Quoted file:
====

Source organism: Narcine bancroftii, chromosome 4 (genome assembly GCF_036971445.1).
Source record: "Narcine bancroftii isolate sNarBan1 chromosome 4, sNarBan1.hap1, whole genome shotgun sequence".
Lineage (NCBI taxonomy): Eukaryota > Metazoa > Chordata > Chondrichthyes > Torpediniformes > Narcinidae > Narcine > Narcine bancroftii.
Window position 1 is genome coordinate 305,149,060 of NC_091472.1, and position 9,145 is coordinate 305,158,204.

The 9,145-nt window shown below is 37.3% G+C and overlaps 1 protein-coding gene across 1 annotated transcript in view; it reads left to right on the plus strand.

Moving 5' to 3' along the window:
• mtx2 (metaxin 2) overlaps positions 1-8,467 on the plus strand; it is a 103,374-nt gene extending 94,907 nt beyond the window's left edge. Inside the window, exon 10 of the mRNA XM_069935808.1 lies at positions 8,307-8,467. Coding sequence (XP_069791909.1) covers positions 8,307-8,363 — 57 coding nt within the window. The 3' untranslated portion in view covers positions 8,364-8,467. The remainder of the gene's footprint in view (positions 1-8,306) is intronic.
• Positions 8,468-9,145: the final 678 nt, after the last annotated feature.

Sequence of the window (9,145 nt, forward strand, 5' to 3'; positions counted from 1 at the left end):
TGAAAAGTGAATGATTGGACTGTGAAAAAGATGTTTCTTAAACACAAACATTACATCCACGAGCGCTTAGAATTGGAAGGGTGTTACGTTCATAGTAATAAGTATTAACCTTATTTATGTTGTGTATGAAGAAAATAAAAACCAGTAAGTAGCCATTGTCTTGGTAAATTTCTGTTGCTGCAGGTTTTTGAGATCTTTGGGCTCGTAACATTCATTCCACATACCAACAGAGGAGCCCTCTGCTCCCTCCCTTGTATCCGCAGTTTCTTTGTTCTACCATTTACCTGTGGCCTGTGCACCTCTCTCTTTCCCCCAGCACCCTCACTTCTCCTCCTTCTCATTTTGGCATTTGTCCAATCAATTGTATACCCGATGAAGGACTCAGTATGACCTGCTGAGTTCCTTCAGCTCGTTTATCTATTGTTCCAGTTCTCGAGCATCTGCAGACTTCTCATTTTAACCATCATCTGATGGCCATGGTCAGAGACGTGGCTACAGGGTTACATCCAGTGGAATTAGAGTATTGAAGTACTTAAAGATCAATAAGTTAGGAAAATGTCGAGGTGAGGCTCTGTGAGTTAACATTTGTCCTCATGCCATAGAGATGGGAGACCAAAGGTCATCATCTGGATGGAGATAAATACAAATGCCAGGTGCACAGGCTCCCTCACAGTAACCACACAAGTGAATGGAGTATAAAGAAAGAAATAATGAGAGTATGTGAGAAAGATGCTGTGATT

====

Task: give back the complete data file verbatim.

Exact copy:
Source organism: Narcine bancroftii, chromosome 4 (genome assembly GCF_036971445.1).
Source record: "Narcine bancroftii isolate sNarBan1 chromosome 4, sNarBan1.hap1, whole genome shotgun sequence".
Lineage (NCBI taxonomy): Eukaryota > Metazoa > Chordata > Chondrichthyes > Torpediniformes > Narcinidae > Narcine > Narcine bancroftii.
Window position 1 is genome coordinate 305,149,060 of NC_091472.1, and position 9,145 is coordinate 305,158,204.

The 9,145-nt window shown below is 37.3% G+C and overlaps 1 protein-coding gene across 1 annotated transcript in view; it reads left to right on the plus strand.

Moving 5' to 3' along the window:
• mtx2 (metaxin 2) overlaps positions 1-8,467 on the plus strand; it is a 103,374-nt gene extending 94,907 nt beyond the window's left edge. Inside the window, exon 10 of the mRNA XM_069935808.1 lies at positions 8,307-8,467. Coding sequence (XP_069791909.1) covers positions 8,307-8,363 — 57 coding nt within the window. The 3' untranslated portion in view covers positions 8,364-8,467. The remainder of the gene's footprint in view (positions 1-8,306) is intronic.
• Positions 8,468-9,145: the final 678 nt, after the last annotated feature.

Sequence of the window (9,145 nt, forward strand, 5' to 3'; positions counted from 1 at the left end):
TGAAAAGTGAATGATTGGACTGTGAAAAAGATGTTTCTTAAACACAAACATTACATCCACGAGCGCTTAGAATTGGAAGGGTGTTACGTTCATAGTAATAAGTATTAACCTTATTTATGTTGTGTATGAAGAAAATAAAAACCAGTAAGTAGCCATTGTCTTGGTAAATTTCTGTTGCTGCAGGTTTTTGAGATCTTTGGGCTCGTAACATTCATTCCACATACCAACAGAGGAGCCCTCTGCTCCCTCCCTTGTATCCGCAGTTTCTTTGTTCTACCATTTACCTGTGGCCTGTGCACCTCTCTCTTTCCCCCAGCACCCTCACTTCTCCTCCTTCTCATTTTGGCATTTGTCCAATCAATTGTATACCCGATGAAGGACTCAGTATGACCTGCTGAGTTCCTTCAGCTCGTTTATCTATTGTTCCAGTTCTCGAGCATCTGCAGACTTCTCATTTTAACCATCATCTGATGGCCATGGTCAGAGACGTGGCTACAGGGTTACATCCAGTGGAATTAGAGTATTGAAGTACTTAAAGATCAATAAGTTAGGAAAATGTCGAGGTGAGGCTCTGTGAGTTAACATTTGTCCTCATGCCATAGAGATGGGAGACCAAAGGTCATCATCTGGATGGAGATAAATACAAATGCCAGGTGCACAGGCTCCCTCACAGTAACCACACAAGTGAATGGAGTATAAAGAAAGAAATAATGAGAGTATGTGAGAAAGATGCTGTGATT